Other places to visit
The Sea Wall
A Visitor's Tale
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A SELECTION OF PLACES TO VISIT
Romney, Hythe and Dymchurch Railway: This world-famous miniature railway runs for approximately 15 miles (24 km) across the Romney Marsh, from Hythe, via Dymchurch, St Mary's Bay, New Romney and Romney Sands to Dungeness. It opened in the late 1920s and still retains its fleet of one-third size steam locomotives, which have, in recent years, been joined by two diesels. A great day out for all the family.
St Mary's Bay (1.5 miles/2 km): St Mary's Bay is the next station on the Romney, Hythe and Dymchurch Railway, and shares the same sandy beach as Dymchurch. There are several small shops and a public house.
New Romney (4 miles/6 km): Ancient Cinque Port town, once by the sea, with its own harbour, until a terrific storm diverted the course of the River Rother to Rye in 1287. The town is now 1.5 miles (2 km) inland. The floor of the church of St Nicholas is below ground-level because of subsequent silting-up, and ancient tidemarks can be seen on its pillars. In and around the High Street are many interesting shops, pubs and other historic buildings. The headquarters of the Romney, Hythe and Dymchurch Railway are situated at New Romney station, on the road to Littlestone.
Hythe (5 miles/8 km): Hythe is a historic Cinque Port town. It can be reached from Dymchurch by car or bus along the A259, or by the Romney, Hythe and Dymchurch Railway. It has a long High Street with many specialist shops. The Royal Military Canal, built in Napoleonic times, runs through the town, and in the summer months, boats can be hired. The Church of St. Leonards' crypt, which an be visited on certain days for a small charge, contains the neatly-stacked bones of thousands of inhabitants from ancient times.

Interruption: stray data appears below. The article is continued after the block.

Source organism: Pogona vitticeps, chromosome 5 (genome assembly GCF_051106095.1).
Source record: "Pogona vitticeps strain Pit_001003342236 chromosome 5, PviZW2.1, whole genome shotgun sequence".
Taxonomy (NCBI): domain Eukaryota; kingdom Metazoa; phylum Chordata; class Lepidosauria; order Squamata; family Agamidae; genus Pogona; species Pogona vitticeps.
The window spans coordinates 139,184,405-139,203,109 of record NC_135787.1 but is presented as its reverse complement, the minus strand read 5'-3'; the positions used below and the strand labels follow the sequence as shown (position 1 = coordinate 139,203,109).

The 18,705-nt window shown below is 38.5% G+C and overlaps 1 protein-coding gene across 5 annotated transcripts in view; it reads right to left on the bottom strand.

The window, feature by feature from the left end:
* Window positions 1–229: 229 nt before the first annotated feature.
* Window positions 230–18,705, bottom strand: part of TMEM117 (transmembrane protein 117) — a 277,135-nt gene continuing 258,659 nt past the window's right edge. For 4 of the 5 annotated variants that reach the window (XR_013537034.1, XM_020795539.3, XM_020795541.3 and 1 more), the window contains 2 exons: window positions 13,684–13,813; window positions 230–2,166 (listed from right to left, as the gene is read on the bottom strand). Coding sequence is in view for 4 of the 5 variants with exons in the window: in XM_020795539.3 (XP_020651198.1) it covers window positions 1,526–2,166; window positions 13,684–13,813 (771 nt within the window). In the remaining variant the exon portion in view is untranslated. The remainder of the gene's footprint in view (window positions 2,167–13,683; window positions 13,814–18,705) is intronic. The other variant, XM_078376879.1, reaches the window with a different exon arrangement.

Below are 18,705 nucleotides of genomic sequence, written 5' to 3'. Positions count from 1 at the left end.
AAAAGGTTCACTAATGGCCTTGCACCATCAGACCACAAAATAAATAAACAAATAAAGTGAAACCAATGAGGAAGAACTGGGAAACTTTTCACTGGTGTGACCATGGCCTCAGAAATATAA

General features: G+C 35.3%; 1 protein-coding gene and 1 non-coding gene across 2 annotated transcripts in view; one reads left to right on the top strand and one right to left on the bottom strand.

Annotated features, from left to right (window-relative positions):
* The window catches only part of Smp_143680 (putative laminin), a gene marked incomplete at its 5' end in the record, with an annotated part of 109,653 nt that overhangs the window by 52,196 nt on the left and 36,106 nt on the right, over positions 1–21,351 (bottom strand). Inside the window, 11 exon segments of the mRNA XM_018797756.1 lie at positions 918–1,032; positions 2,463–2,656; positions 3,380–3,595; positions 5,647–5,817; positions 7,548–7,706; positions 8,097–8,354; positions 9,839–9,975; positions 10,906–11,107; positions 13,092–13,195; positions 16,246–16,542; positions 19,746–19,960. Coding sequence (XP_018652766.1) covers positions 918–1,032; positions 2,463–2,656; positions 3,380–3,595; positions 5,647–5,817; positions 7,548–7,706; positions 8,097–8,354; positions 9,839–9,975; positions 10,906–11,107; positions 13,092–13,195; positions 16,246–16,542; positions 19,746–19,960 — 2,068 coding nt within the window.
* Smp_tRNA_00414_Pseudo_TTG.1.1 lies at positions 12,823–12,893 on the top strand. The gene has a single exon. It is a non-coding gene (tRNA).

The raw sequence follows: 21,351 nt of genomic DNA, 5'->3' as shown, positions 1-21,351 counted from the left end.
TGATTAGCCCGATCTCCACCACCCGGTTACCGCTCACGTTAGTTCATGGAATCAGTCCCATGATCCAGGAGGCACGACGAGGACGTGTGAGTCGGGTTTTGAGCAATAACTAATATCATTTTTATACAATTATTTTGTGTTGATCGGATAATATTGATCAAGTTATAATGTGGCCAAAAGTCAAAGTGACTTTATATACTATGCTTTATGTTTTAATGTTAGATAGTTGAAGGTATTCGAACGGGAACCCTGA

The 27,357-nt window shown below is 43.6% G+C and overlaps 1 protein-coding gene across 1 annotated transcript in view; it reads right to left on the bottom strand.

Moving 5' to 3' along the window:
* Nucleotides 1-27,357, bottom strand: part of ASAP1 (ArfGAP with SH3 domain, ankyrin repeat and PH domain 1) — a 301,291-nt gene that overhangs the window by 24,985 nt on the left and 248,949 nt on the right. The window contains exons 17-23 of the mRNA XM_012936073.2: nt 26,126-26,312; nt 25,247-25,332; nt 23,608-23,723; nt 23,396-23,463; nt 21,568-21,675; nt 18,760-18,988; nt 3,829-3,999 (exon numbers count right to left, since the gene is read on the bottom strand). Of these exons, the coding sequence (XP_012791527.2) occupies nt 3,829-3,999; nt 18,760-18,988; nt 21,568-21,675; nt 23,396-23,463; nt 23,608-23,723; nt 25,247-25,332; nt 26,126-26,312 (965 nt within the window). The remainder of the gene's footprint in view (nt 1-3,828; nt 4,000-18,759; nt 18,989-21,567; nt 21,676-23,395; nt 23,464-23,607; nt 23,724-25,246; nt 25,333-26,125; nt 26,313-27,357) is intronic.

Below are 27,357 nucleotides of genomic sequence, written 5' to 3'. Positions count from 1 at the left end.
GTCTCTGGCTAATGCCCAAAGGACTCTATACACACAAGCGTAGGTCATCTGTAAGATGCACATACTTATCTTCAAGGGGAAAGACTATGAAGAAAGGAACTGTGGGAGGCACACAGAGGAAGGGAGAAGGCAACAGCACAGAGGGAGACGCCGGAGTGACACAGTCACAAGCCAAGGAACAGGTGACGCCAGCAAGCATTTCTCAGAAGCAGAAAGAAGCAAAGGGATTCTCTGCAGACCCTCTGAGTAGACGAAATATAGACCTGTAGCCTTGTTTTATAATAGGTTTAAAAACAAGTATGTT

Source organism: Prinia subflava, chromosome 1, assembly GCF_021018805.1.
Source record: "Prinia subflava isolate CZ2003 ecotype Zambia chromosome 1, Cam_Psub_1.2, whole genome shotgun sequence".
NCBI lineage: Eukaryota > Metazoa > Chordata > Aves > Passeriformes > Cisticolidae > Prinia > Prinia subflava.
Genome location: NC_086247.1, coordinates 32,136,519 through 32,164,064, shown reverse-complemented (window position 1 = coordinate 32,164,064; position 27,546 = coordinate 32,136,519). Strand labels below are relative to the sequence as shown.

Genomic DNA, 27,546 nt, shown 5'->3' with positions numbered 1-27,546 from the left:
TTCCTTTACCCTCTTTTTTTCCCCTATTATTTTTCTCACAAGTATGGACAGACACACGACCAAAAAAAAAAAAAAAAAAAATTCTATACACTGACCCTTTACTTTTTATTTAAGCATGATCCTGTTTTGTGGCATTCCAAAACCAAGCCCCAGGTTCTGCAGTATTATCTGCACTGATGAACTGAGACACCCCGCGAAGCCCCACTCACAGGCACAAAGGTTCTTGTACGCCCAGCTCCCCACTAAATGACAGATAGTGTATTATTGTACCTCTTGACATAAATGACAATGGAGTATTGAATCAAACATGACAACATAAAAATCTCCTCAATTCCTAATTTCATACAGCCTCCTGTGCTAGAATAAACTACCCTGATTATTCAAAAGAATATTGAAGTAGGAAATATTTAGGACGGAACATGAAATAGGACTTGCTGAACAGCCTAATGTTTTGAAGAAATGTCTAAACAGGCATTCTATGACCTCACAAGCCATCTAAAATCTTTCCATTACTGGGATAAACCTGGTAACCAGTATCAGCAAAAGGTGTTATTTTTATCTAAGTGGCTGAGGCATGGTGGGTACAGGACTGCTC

Dungeness (9 miles/15 km): The largest shingle promentory in the world, Dungeness is now a protected area. It has two lighthouses (one operative, the other open to visitors in the summer months), fishermen's shacks, a nuclear power station, a railway station (at the southern end of the Romney, Hythe and Dymchurch Railway), and a pub. It is particularly attractive to artists, bird lovers botanists and fishermen: because if its unique atmosphere; the many species of rare birds that can often be seen on their way to or from the continent particularly at the RSPB bird reserve; the wild flowers and plants of many varieties growing in wild profusion in the shingle; and the deep-sea fishing, which is unsurpassed on the south coast.
Folkestone and Ashford (both 10 miles/16 km): Larger towns with shopping centres and amenities.
Rye (16 miles/26 km): Ancient fortified Cinque Port built on a conical hill. The town is like a history book, illustrated on each page with living pictures. Just allow one's imagination a little scope and immediately one is back three hundred years as one turns the corners of the narrow streets, and wends one's way over the cobblestones. Each house abutts its neighbour and no two are precisely similar in design, and yet they all blend in together to make scenes such as one associates with old England and Christmas cards.
Dover Castle (17 miles/27 km): Set high above the famous white cliffs, Dover Castle boasts a colourful and fascinating history. Tour the impressive keep and walk the extensive battlements; see one of Europe’s best-preserved Roman lighthouses; explore the atmospheric medieval underground tunnels; or re-live the turbulent war years as you discover the labyrinth of Secret Wartime Tunnels built deep within the cliffs.
Winchelsea (19 miles/30 km): After the old town was swept away, the new town was planned, on high ground, and following a grid-like pattern, during the time of Edward I, in the late 13th century. Once a thriving port, it is now the most delightfully peaceful setting.
Canterbury (22 miles/35 km): Ancient Cathedral City, best reached by the Roman Road of Stone Street, across the North Downs. Well worth a day's visit.
France: Day-trips to France can be taken by ferry from Dover (with P&O, SeaFrance and Norfolk Line) or by Eurostar from Ashford International Station.
London: The fastest way to reach Central London is to travel by high-speed train from Ashford International to St Pancras (42 minutes).
"...this is Kent
Where the cornfields and the orchards
In sweet profusion lie,
And where the golden sands
Meet sun-kiss'd sea
Beneath the summer sky."